My world, mainly Inis Mor, is not as small as it may seem and neither are the events which are experienced here. Trying to succinctly express feelings derived from events, relationships, and interactions can be challenging at times.
Some moments are just too grand to capture briefly; often when done so, it is divine timing or serendipity or one’s exceptional gifts that has guided the achievement. Many of the best poets are admired for this talent–their eloquence in conveying what most others are unable to find the words to accurately describe. Continue reading
“Let’s go out and make memories of this place,” said one of my eight year old sewing camp students to her nine year old counterpart. I smiled. Projects completed, it was time for the unstructured freedom to explore their surroundings until parents arrived for their collection.
They were the first to discover the nine new ducklings following their mama duck to the pond. I was as excited as everyone and the two explorers were feeling proud to share their find.
Another thing for all the children to be proud of– here’s a collage of the sewing memories (lunch bags) made by the young students earlier that day.
Happy August everyone, my favourite month of all. Síocháin agus sláinte mhaith, peace and good health, Melissa Xx
Sewing is very much like engineering: you’re building something. You have to plan ahead, visualize the finish project, and understand how each step creates the foundation for the next one.
It’s also good for children’s fine motor skills and hand-eye coordination, but the mental exercises are just as valuable. Problem solving, perseverance, and patience can all be learned from sewing. Following instructions and organizing abilities are also gained. Continue reading
A side view shows the base that helps it to sit upright and a view of the inside gives a peak at the coordinating lining.
Welcome to lesson four of my five beginner sewing project tutorials. This project repeats most of the skills acquired in the first three lessons and introduces inserting a zipper and a lining. Neither are too difficult, and both are invaluable basic skills that open up many future project possibilities. This project looks time intensive, but like the others before, it’s easily taught within the four-hour class time, allowing for warm-up exercises and a twenty-minute break. I should add here that I have the fabrics pre-cut for students and they choose the combination of elements–zip, ribbon, lining and main fabric. I’ve put in lots more pictures because they can sometimes speak clearer to you than the written instructions. Don’t ever hesitate to ask me for help with anything. Continue reading
Four of my children’s bags–two made by them, two made by me.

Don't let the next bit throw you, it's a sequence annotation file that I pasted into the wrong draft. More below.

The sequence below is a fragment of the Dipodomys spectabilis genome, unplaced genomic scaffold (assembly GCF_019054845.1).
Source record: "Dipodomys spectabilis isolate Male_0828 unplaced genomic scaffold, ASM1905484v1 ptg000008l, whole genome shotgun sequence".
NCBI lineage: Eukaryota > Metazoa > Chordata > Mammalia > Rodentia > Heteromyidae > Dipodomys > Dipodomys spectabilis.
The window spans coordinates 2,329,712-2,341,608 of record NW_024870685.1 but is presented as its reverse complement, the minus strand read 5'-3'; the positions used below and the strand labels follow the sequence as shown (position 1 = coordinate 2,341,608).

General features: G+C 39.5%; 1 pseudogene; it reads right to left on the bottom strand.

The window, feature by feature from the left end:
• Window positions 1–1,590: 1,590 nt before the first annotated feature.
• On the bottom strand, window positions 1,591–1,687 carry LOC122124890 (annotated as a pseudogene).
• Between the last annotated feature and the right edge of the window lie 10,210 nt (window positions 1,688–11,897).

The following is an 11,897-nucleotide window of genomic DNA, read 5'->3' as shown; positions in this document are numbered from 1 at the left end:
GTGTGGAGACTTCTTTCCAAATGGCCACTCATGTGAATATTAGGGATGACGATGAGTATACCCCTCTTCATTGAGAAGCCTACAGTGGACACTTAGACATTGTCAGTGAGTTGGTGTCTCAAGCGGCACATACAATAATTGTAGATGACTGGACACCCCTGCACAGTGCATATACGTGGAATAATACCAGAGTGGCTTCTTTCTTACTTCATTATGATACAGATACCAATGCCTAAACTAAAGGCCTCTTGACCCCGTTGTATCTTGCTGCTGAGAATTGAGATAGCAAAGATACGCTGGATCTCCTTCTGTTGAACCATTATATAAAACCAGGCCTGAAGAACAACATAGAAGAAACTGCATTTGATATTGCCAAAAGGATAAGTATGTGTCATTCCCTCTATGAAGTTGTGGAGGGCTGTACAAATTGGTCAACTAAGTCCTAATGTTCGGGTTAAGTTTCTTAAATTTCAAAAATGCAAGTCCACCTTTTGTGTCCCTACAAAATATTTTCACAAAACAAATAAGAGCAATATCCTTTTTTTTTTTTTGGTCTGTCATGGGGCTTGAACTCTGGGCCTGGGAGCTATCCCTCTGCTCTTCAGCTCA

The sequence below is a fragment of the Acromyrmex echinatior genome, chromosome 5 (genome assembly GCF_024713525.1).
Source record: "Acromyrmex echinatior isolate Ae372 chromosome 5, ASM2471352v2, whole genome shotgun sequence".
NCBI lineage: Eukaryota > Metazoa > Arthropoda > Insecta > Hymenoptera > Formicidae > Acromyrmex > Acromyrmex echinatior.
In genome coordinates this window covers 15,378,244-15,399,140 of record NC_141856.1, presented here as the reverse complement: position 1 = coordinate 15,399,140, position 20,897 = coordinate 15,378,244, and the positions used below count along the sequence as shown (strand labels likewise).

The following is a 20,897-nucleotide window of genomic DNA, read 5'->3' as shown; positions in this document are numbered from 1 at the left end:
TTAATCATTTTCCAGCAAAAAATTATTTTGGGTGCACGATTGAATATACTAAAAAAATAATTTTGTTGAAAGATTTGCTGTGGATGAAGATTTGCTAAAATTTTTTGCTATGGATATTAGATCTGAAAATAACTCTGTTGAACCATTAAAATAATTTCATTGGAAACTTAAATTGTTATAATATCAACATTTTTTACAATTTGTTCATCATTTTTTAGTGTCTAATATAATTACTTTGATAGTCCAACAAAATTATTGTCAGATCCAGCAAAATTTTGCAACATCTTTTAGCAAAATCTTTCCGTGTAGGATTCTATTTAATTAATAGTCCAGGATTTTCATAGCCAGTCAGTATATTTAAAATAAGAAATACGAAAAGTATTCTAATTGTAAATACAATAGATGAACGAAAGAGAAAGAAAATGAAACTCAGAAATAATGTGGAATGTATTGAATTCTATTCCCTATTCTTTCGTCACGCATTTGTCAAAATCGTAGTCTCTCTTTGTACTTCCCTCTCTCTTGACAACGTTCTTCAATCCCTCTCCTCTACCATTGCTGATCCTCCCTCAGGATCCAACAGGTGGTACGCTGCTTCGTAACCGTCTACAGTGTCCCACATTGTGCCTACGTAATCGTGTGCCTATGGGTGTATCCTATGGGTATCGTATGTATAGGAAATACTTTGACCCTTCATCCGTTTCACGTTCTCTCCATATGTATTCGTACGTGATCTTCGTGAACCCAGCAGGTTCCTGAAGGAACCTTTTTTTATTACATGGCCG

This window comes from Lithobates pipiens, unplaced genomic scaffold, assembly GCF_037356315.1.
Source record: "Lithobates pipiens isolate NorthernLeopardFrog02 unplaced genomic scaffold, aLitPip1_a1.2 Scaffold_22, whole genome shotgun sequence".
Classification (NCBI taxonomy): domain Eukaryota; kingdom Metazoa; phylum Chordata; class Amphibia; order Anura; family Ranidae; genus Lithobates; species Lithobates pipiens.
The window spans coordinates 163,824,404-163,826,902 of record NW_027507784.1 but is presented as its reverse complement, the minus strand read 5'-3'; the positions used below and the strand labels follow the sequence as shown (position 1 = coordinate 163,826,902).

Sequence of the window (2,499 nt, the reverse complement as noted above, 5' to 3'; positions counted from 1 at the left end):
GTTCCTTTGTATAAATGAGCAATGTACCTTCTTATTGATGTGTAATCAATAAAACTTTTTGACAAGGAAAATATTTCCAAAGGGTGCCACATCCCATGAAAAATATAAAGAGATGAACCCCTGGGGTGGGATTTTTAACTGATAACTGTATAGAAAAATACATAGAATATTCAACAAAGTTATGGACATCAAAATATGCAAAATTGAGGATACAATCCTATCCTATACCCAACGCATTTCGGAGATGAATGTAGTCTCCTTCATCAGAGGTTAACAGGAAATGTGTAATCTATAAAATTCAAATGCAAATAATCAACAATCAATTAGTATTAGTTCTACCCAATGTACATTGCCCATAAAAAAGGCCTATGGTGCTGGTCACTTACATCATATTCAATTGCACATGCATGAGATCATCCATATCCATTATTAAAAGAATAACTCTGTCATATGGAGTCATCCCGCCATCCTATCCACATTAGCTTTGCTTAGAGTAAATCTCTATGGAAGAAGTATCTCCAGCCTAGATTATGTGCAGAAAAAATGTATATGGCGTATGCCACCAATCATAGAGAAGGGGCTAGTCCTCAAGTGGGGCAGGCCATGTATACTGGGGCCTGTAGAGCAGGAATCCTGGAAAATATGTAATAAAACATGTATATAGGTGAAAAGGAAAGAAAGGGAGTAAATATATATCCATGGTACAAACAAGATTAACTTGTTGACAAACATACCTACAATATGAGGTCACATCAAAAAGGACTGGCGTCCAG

Instructions for Backpack-14” wide x 16 1/2” long–This tutorial is pretty straight forward and is a nice step up from the basics taught in project one and project two. There are a couple new skills used–making a casing and then stringing the cording through, and top stitching for extra strength (as well as giving the bag a nice detailed look). Match your thread to the base color or use a coordinating thread that stands out; you can’t go wrong either way. Continue reading
This week I will be posting Beginner Sewing Lesson 3, but first another info worksheet. At the beginning of the second and third class, after warming up on paper (see teaching tips at bottom of this post for printable sheets), I have students sew straight parallel lines on pre-cut scraps of fabric, each 8″ or so. After each line is sewn, I adjust the stitch length smaller and then larger so they do a variety of tighter and looser stitches. Why? So they can rip it all out of course! Practicing with a seam ripper is a good idea before the inevitable necessity of doing it on an actual project. Not to say they will never have an oops! on a project (we all do), but they will perhaps be more attentive in their work once they realize correcting mistakes is not as fun as avoiding them in the first place. And the different stitch lengths helps them understand how much tighter a small stitch length is compared to a larger one. Adding zig-zag stitch (for a challenge) or two fabrics together (this is more realistically what they will be sewing) is another idea. Heck, if time allows you could have them cut the fabric scraps after marking with ruler and chalk, then four tools would be practiced. I reuse the scraps from class to class so this is not so practical for me, but if you’ve got the spare fabric (old sheets work great) then go for it! Continue reading
As I prepare to post Beginner Sewing Project 3, I realize there is something else that I incorporate with my classes–info worksheets. Understanding sewing machines, tools, and terminology is important to become an independent sewist. This first worksheet explains the very basics of motorized machines (electronic machines vary and manuals should be consulted). Continue reading
Reversible Book Cover Tutorial
It’s was time to think about Christmas gifts for my children’s school teachers and also about getting a move on making the next sewing tutorial. Again, I completed both tasks in the one go. Continue reading